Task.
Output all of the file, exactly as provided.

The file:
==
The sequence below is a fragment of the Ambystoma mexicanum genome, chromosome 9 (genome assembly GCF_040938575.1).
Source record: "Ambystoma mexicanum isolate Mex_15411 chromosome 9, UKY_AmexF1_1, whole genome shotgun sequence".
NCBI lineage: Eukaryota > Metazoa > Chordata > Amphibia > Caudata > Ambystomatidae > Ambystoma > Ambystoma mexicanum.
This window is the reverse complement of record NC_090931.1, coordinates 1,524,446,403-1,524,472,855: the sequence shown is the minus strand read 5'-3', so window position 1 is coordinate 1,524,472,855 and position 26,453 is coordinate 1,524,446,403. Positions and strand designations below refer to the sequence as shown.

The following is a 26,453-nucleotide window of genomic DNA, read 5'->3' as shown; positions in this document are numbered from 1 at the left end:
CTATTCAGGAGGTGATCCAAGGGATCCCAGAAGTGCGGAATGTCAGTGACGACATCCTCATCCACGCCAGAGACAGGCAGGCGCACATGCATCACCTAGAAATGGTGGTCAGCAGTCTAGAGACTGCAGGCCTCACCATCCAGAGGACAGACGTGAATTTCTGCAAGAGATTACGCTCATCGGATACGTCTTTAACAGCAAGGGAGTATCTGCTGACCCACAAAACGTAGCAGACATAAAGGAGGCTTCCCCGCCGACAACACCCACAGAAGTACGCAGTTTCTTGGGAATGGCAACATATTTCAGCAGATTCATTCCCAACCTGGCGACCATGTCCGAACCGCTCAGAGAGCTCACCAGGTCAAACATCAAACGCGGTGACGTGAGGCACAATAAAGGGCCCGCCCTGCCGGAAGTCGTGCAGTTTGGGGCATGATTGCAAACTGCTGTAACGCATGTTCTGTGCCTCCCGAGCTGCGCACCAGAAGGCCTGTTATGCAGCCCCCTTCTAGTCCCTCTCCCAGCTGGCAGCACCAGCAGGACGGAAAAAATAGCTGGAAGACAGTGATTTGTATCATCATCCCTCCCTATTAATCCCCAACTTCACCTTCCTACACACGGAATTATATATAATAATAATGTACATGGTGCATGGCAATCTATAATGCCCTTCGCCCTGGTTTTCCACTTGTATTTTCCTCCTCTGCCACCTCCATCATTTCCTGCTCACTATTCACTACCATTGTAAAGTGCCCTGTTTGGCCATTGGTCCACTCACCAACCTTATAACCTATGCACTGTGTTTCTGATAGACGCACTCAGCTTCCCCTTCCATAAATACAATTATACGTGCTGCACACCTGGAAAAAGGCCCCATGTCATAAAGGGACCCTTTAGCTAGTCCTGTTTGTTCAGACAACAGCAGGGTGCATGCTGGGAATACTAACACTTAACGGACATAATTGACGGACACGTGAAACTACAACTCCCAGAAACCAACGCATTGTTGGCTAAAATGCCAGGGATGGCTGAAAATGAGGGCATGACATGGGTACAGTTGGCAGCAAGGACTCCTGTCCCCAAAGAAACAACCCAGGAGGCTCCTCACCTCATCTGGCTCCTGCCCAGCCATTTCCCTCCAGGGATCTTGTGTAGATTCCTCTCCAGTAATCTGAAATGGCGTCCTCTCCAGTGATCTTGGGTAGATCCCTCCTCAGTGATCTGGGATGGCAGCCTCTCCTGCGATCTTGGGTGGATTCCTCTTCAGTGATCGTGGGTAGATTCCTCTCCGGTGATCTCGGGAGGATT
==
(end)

The sequence below is a fragment of the Ambystoma mexicanum genome, chromosome 9 (genome assembly GCF_040938575.1).
Source record: "Ambystoma mexicanum isolate Mex_15411 chromosome 9, UKY_AmexF1_1, whole genome shotgun sequence".
NCBI lineage: Eukaryota > Metazoa > Chordata > Amphibia > Caudata > Ambystomatidae > Ambystoma > Ambystoma mexicanum.
This window is the reverse complement of record NC_090931.1, coordinates 1,524,446,403-1,524,472,855: the sequence shown is the minus strand read 5'-3', so window position 1 is coordinate 1,524,472,855 and position 26,453 is coordinate 1,524,446,403. Positions and strand designations below refer to the sequence as shown.

The following is a 26,453-nucleotide window of genomic DNA, read 5'->3' as shown; positions in this document are numbered from 1 at the left end:
CTATTCAGGAGGTGATCCAAGGGATCCCAGAAGTGCGGAATGTCAGTGACGACATCCTCATCCACGCCAGAGACAGGCAGGCGCACATGCATCACCTAGAAATGGTGGTCAGCAGTCTAGAGACTGCAGGCCTCACCATCCAGAGGACAGACGTGAATTTCTGCAAGAGATTACGCTCATCGGATACGTCTTTAACAGCAAGGGAGTATCTGCTGACCCACAAAACGTAGCAGACATAAAGGAGGCTTCCCCGCCGACAACACCCACAGAAGTACGCAGTTTCTTGGGAATGGCAACATATTTCAGCAGATTCATTCCCAACCTGGCGACCATGTCCGAACCGCTCAGAGAGCTCACCAGGTCAAACATCAAACGCGGTGACGTGAGGCACAATAAAGGGCCCGCCCTGCCGGAAGTCGTGCAGTTTGGGGCATGATTGCAAACTGCTGTAACGCATGTTCTGTGCCTCCCGAGCTGCGCACCAGAAGGCCTGTTATGCAGCCCCCTTCTAGTCCCTCTCCCAGCTGGCAGCACCAGCAGGACGGAAAAAATAGCTGGAAGACAGTGATTTGTATCATCATCCCTCCCTATTAATCCCCAACTTCACCTTCCTACACACGGAATTATATATAATAATAATGTACATGGTGCATGGCAATCTATAATGCCCTTCGCCCTGGTTTTCCACTTGTATTTTCCTCCTCTGCCACCTCCATCATTTCCTGCTCACTATTCACTACCATTGTAAAGTGCCCTGTTTGGCCATTGGTCCACTCACCAACCTTATAACCTATGCACTGTGTTTCTGATAGACGCACTCAGCTTCCCCTTCCATAAATACAATTATACGTGCTGCACACCTGGAAAAAGGCCCCATGTCATAAAGGGACCCTTTAGCTAGTCCTGTTTGTTCAGACAACAGCAGGGTGCATGCTGGGAATACTAACACTTAACGGACATAATTGACGGACACGTGAAACTACAACTCCCAGAAACCAACGCATTGTTGGCTAAAATGCCAGGGATGGCTGAAAATGAGGGCATGACATGGGTACAGTTGGCAGCAAGGACTCCTGTCCCCAAAGAAACAACCCAGGAGGCTCCTCACCTCATCTGGCTCCTGCCCAGCCATTTCCCTCCAGGGATCTTGTGTAGATTCCTCTCCAGTAATCTGAAATGGCGTCCTCTCCAGTGATCTTGGGTAGATCCCTCCTCAGTGATCTGGGATGGCAGCCTCTCCTGCGATCTTGGGTGGATTCCTCTTCAGTGATCGTGGGTAGATTCCTCTCCGGTGATCTCGGGAGGATT